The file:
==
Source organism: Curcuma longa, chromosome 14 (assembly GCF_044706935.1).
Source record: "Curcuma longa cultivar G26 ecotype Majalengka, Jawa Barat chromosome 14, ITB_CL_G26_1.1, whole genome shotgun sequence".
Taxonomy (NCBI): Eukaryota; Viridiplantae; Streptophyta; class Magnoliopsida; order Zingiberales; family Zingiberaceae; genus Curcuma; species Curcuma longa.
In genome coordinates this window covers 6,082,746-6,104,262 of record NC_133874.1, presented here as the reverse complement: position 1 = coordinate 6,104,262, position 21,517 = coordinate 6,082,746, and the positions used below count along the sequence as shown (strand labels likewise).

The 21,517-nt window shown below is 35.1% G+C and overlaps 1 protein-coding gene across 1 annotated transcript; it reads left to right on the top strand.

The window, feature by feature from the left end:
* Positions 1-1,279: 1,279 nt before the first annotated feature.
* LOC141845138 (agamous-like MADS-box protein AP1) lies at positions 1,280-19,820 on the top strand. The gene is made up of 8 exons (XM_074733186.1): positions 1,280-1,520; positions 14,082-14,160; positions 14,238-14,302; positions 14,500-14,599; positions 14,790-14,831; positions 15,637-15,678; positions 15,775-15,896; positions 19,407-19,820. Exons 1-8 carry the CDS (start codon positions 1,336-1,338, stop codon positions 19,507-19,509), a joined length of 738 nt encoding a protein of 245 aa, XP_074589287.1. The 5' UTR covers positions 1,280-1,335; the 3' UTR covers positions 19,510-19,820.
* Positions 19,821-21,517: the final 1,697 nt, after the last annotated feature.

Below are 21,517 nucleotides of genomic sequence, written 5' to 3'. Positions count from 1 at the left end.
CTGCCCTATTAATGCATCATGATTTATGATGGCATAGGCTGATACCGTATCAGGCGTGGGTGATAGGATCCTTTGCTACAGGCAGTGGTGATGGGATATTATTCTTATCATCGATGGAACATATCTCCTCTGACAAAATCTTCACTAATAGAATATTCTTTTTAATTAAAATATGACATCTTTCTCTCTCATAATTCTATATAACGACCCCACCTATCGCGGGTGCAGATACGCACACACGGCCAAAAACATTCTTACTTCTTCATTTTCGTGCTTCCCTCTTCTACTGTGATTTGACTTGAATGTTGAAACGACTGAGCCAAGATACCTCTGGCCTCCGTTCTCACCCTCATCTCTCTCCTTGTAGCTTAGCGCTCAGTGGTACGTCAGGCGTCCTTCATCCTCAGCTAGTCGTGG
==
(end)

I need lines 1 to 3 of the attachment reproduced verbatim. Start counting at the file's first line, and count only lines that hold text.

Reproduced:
Source organism: Curcuma longa, chromosome 14 (assembly GCF_044706935.1).
Source record: "Curcuma longa cultivar G26 ecotype Majalengka, Jawa Barat chromosome 14, ITB_CL_G26_1.1, whole genome shotgun sequence".
Taxonomy (NCBI): Eukaryota; Viridiplantae; Streptophyta; class Magnoliopsida; order Zingiberales; family Zingiberaceae; genus Curcuma; species Curcuma longa.